Next we add in the cost of the 40% uplift, of say £1500 per person, which we guesstimate at £2 billion – around 15% of taxpayers (4.5 million) pay the 40% rate, but many will be at the lower end and would only partly gain.
So overall, from the perspective of Mr Cameron’s big “selling” of the tax reductions, the tax take would be reduced by something like £12 billion, if not more.
From all this foggy confusion, smoke and mirrors, we know we’re in the realm of low politics, not breathing the pure air of macroeconomics!
Tax cuts need to be paid for
Whether we take £7.2 billion or £12 billion, Mr Cameron has not said how any of this will be paid for, other than an assertion that it won’t be paid for by borrowing. Here is his minimalist statement:
“If you work hard, we will cut your taxes, but only if we keep on cutting the deficit, so we can afford to do that.”
And again – and here he refers to “the plan”:
“And our commitment to you for the next five years: we want to cut more of your taxes. But we can only do that if we keep on cutting the deficit. It’s common sense – tax cuts need to be paid for.
So here’s our plan.
We are going to balance the books by 2018, and start putting aside money for the future. To do it we’ll need to find £25 billion worth of savings in the first two years of the next Parliament.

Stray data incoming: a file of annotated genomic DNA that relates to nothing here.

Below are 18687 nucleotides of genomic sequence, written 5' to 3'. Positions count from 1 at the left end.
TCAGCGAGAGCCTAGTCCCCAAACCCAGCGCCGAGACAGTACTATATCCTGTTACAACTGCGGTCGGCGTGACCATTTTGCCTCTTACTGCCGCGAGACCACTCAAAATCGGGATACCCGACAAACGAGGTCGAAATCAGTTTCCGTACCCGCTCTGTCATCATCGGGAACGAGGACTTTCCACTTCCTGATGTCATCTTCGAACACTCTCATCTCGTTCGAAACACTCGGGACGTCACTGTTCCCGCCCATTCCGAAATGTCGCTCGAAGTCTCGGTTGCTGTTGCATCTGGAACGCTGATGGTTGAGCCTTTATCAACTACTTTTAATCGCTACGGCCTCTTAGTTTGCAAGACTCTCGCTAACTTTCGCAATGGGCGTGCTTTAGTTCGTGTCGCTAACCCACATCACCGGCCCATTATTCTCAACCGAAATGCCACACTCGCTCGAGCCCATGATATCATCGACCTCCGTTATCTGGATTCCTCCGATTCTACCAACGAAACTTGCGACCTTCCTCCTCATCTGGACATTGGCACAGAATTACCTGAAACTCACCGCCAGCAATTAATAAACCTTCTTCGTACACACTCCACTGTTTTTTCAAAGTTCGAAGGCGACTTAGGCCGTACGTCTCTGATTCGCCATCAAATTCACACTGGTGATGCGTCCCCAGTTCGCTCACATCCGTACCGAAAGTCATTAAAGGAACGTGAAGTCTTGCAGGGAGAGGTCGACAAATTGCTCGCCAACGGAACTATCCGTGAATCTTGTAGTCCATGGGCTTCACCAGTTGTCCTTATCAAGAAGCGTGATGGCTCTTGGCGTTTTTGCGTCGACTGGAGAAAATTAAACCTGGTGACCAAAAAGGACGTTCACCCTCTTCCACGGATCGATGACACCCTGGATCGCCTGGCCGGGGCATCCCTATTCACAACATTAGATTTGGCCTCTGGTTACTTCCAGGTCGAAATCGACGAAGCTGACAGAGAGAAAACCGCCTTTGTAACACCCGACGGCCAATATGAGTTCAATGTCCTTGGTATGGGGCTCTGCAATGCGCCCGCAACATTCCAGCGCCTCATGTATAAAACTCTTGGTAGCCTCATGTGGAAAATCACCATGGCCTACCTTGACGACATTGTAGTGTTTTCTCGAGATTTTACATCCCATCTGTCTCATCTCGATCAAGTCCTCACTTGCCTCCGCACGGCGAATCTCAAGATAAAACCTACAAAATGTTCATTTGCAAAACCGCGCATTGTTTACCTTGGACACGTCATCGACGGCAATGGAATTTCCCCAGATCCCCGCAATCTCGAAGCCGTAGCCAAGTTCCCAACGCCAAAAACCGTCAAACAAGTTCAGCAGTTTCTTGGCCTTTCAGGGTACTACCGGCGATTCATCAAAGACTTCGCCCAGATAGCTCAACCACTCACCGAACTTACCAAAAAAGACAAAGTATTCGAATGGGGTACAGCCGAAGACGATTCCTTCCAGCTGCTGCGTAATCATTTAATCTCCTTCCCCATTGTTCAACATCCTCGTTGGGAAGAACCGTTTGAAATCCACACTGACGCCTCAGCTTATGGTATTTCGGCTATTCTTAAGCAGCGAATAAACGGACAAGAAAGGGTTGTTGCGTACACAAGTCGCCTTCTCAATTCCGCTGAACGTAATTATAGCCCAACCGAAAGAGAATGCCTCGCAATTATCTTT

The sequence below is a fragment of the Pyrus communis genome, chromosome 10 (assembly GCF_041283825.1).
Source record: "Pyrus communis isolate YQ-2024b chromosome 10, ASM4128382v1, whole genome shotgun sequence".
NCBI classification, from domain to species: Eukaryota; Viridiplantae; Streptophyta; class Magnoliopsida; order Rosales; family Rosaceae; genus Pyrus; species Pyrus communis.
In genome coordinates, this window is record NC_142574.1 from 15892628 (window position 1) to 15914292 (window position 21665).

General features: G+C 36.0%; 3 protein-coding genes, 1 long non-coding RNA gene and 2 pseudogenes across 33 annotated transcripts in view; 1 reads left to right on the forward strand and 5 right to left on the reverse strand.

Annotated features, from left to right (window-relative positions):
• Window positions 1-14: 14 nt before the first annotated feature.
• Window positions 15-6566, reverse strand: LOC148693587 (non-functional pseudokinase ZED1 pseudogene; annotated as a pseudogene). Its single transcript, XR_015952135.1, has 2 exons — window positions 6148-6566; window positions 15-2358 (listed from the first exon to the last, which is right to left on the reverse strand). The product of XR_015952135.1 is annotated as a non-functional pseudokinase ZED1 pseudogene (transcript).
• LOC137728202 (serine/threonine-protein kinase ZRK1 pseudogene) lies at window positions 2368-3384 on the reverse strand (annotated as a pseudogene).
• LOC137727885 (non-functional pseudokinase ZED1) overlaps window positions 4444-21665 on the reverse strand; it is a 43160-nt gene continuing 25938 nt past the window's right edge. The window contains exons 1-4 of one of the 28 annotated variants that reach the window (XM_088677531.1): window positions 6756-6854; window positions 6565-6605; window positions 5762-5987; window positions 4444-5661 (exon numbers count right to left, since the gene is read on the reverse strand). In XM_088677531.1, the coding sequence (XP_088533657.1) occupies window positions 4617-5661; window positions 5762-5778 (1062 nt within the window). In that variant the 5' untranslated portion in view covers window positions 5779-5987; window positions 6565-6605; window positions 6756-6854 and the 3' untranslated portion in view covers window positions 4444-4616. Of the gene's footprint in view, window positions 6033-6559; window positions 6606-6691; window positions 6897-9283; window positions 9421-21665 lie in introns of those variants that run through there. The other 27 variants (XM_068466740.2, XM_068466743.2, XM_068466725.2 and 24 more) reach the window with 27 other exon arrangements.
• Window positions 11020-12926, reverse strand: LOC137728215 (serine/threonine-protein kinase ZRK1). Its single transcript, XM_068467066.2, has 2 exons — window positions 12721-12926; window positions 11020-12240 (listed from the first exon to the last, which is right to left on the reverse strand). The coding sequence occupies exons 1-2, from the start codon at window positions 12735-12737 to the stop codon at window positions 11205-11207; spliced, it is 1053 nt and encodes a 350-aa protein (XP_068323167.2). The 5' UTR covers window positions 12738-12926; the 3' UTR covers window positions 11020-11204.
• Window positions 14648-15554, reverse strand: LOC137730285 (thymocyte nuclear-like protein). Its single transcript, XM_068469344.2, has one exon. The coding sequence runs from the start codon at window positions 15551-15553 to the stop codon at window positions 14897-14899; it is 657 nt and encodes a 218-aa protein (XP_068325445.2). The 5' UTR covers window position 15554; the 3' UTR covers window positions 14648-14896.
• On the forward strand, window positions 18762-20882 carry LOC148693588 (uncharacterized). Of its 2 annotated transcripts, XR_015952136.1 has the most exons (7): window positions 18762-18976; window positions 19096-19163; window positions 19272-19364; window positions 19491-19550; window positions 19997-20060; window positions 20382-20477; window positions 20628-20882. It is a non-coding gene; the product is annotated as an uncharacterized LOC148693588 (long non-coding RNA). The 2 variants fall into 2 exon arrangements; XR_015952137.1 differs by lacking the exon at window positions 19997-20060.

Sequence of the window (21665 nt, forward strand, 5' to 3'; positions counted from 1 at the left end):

That’s a lot of money, but it’s doable. £25 billion is actually just three per cent of what government spends each year. It is a quarter of the savings we have found in this Parliament.
I am confident we will find the savings we need through spending cuts alone. We will see the job through and get back into the black.”
Yes well… hey ho the plan is.. to just do it! And note how he avoids costing his own tax cut proposal and adding it to what he calls £25 billion (and which needs to be added to, to “put money aside”, and then added to again, to pay for his promises!)
Tax cuts and tax cons
All this is quite astonishing, given what his Chancellor has said, and given the incessant lambasting of any hint of a spending pledge by the Opposition – unless matched by an etched-in-blood precise cut elsewhere – as evidence of spendthrift irresponsibility.